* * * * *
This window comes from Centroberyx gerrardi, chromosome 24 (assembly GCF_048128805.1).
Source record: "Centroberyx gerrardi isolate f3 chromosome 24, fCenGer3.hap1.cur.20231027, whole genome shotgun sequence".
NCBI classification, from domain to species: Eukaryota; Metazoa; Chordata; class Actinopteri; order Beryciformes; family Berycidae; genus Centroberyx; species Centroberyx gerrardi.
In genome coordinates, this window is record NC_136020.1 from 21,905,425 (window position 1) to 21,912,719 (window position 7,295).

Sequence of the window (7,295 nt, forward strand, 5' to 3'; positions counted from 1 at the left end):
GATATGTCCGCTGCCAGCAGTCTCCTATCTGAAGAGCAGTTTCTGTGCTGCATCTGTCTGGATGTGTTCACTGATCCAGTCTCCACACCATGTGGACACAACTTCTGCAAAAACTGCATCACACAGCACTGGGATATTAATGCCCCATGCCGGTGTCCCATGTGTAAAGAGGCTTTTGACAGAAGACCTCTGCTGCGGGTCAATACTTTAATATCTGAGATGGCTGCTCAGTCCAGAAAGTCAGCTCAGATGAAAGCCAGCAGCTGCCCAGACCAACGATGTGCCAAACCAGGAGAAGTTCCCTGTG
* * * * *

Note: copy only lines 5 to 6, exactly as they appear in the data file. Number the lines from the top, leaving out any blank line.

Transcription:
Sequence of the window (7,295 nt, forward strand, 5' to 3'; positions counted from 1 at the left end):
GATATGTCCGCTGCCAGCAGTCTCCTATCTGAAGAGCAGTTTCTGTGCTGCATCTGTCTGGATGTGTTCACTGATCCAGTCTCCACACCATGTGGACACAACTTCTGCAAAAACTGCATCACACAGCACTGGGATATTAATGCCCCATGCCGGTGTCCCATGTGTAAAGAGGCTTTTGACAGAAGACCTCTGCTGCGGGTCAATACTTTAATATCTGAGATGGCTGCTCAGTCCAGAAAGTCAGCTCAGATGAAAGCCAGCAGCTGCCCAGACCAACGATGTGCCAAACCAGGAGAAGTTCCCTGTG